The Economist writes:
Most of the power generated by mankind originates from the sun. It was sunlight that nurtured the early life that became today’s oil, gas and coal. It is the solar heating of the Earth’s atmosphere and oceans that fuels wave power, wind farms and hydroelectric schemes. But using the sun’s energy directly to generate power is rare. Solar cells account for less than 1% of the world’s electricity production.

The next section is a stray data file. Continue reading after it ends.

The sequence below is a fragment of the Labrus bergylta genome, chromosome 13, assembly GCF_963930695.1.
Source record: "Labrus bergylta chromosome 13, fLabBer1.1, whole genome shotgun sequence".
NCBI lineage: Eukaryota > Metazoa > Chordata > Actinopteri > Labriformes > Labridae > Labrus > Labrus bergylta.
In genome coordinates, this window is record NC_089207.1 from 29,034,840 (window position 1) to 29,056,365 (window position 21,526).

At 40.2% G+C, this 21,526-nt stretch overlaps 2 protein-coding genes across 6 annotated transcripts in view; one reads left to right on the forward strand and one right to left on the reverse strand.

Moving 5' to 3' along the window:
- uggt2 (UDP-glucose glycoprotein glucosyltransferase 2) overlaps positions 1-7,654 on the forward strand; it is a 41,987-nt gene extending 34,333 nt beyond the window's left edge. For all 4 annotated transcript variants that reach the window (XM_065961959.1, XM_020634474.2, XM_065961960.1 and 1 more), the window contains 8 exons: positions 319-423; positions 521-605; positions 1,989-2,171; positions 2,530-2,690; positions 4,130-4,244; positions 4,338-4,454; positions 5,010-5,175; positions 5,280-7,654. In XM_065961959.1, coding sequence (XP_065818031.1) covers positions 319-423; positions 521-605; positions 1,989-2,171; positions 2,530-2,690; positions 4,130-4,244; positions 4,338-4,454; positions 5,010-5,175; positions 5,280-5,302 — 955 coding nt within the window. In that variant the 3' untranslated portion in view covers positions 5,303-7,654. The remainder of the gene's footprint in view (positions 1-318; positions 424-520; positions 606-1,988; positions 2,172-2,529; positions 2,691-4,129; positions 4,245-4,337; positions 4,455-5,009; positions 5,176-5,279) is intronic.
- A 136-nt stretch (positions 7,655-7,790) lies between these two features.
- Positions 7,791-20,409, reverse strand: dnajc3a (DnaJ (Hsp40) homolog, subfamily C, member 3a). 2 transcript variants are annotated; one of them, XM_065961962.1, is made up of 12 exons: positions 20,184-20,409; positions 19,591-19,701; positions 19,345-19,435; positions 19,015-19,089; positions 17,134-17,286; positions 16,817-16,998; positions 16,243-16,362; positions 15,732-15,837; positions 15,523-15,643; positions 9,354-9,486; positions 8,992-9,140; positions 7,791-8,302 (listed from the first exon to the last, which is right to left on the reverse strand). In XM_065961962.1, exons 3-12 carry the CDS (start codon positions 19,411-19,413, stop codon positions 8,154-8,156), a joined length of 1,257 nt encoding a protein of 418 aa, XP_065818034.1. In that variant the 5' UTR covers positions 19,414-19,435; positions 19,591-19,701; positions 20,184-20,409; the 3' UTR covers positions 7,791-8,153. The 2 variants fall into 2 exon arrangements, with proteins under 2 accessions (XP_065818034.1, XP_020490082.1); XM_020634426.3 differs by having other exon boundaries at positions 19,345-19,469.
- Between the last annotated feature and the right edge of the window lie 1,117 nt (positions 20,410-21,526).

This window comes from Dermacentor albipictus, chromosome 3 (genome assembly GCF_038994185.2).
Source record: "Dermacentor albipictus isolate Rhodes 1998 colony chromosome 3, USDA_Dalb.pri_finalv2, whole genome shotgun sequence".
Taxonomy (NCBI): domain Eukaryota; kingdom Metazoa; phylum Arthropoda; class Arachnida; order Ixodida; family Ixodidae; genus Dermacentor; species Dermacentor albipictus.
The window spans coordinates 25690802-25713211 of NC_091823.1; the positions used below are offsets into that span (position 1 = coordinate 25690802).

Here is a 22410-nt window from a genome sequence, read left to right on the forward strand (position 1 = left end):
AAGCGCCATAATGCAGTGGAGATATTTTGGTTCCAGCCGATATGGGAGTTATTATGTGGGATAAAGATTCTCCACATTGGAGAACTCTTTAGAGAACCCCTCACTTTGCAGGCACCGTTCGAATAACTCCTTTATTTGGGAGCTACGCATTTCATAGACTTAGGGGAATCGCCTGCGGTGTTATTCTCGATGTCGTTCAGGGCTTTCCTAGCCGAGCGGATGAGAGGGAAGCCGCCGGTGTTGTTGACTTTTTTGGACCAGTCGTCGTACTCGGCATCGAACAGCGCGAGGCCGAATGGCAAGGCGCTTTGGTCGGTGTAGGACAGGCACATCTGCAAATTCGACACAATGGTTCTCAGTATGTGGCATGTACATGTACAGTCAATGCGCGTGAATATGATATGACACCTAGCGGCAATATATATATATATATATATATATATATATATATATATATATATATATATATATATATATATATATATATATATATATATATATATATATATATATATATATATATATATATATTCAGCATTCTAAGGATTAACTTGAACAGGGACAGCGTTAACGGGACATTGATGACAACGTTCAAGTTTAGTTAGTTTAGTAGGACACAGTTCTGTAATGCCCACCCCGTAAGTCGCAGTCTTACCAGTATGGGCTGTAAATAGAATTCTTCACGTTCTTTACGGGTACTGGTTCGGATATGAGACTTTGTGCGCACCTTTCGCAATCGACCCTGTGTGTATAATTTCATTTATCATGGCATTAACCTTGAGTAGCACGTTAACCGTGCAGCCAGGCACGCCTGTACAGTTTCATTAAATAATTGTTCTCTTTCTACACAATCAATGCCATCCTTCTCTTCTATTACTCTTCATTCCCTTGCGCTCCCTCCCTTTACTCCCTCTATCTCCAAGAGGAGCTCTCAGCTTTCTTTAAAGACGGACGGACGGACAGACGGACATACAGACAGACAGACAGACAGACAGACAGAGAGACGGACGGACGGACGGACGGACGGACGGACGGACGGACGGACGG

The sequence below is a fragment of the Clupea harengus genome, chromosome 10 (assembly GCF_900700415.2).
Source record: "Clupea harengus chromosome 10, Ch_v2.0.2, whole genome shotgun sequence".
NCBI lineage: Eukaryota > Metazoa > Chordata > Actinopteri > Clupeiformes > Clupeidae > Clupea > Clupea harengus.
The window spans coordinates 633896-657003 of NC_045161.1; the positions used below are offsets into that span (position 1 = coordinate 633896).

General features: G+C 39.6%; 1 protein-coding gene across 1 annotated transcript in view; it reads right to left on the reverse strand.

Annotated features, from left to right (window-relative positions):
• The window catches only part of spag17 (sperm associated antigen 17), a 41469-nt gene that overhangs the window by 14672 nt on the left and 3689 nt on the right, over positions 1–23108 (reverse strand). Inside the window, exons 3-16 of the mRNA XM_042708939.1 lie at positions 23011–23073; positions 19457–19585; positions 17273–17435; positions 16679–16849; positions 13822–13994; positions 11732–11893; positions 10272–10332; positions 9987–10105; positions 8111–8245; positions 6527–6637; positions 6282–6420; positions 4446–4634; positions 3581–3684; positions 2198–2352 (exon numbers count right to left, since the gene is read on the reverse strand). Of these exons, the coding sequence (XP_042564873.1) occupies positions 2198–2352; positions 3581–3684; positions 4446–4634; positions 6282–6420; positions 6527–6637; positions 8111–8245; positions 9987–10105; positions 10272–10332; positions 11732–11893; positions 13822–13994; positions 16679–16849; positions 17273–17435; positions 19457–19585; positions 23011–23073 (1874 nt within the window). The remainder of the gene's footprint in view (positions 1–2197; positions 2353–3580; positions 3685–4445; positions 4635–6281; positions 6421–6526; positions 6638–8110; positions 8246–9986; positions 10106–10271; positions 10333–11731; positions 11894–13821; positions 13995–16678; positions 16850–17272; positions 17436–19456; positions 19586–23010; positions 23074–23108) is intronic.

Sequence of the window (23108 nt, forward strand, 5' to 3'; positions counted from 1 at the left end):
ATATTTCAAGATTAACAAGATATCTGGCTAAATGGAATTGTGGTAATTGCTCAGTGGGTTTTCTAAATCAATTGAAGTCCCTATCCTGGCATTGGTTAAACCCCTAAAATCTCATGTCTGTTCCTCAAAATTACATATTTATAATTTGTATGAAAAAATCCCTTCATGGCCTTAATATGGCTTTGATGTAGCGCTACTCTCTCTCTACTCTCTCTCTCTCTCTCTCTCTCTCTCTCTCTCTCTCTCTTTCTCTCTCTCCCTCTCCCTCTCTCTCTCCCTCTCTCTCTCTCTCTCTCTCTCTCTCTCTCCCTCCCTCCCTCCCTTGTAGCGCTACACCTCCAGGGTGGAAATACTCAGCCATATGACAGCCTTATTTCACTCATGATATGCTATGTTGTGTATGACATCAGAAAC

Kwanghee Lee of Pusan National University, in South Korea, and Alan Heeger of the University of California, Santa Barbara, work on solar cells made of electrically conductive plastics. (Indeed, Dr Heeger won a Nobel prize for discovering that some plastics can be made to conduct electricity.) They found that by adding titanium oxide to such a cell and then baking it in an oven, they could increase the efficiency with which it converted solar energy into electricity.